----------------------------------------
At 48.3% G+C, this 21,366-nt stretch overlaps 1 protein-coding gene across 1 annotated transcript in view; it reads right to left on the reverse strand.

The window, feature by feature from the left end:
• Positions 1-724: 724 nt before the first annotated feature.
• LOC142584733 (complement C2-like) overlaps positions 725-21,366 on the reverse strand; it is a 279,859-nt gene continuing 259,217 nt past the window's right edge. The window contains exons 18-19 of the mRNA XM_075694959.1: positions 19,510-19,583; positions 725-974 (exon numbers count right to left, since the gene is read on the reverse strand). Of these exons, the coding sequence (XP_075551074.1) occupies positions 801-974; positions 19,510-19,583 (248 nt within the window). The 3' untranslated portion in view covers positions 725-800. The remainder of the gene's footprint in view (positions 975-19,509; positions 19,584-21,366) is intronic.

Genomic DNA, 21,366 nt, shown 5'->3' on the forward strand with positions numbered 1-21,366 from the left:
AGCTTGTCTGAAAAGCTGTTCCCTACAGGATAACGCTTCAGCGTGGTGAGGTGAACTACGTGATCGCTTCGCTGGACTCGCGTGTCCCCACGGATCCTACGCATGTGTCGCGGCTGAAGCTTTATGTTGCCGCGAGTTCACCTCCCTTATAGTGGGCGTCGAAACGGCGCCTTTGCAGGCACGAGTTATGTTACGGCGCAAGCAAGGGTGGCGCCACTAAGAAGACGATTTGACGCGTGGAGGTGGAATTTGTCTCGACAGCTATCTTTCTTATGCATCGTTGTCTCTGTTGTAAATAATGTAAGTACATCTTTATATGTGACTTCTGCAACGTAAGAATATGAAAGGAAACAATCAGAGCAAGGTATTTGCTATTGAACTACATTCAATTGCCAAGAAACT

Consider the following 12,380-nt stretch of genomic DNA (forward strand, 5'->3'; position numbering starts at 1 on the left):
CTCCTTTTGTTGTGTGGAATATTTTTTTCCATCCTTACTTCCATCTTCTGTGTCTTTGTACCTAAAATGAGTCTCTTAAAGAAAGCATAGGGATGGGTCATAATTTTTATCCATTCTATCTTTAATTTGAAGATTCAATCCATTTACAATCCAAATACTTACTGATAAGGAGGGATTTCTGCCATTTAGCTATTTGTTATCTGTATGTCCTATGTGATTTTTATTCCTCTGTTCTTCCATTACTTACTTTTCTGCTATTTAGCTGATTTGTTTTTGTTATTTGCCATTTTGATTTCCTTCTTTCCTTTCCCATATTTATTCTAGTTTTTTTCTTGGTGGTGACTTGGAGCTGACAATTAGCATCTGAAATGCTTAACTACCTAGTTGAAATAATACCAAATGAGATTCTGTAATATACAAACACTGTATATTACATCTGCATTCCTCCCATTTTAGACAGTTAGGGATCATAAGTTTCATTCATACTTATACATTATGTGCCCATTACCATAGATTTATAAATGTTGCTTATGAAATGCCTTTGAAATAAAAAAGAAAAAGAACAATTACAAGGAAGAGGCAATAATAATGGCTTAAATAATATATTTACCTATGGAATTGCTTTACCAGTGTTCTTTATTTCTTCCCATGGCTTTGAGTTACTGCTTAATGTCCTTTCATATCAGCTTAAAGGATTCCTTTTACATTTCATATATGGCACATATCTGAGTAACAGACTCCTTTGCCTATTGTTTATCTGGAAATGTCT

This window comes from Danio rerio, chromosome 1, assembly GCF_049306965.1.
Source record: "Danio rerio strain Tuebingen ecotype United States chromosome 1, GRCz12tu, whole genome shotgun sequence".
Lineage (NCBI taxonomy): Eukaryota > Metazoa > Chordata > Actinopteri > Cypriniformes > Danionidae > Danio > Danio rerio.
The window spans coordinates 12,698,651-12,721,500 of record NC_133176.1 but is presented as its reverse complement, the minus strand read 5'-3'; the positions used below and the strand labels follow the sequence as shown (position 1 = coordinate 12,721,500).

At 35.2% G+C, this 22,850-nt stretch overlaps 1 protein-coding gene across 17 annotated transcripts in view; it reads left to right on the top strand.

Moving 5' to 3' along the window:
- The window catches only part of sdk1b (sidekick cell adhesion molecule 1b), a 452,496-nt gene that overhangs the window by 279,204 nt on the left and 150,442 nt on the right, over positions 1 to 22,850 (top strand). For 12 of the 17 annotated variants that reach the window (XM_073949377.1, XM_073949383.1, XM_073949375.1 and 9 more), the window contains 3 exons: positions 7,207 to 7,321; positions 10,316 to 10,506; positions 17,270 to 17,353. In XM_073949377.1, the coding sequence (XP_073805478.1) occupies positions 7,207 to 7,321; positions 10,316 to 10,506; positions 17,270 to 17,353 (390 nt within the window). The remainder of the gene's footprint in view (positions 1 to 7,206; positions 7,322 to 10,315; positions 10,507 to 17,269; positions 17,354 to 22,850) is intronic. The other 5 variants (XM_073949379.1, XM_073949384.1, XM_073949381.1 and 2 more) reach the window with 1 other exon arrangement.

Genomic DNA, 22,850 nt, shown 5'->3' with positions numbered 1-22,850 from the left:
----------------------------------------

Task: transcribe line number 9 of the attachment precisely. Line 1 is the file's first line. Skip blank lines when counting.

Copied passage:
This window comes from Danio rerio, chromosome 1, assembly GCF_049306965.1.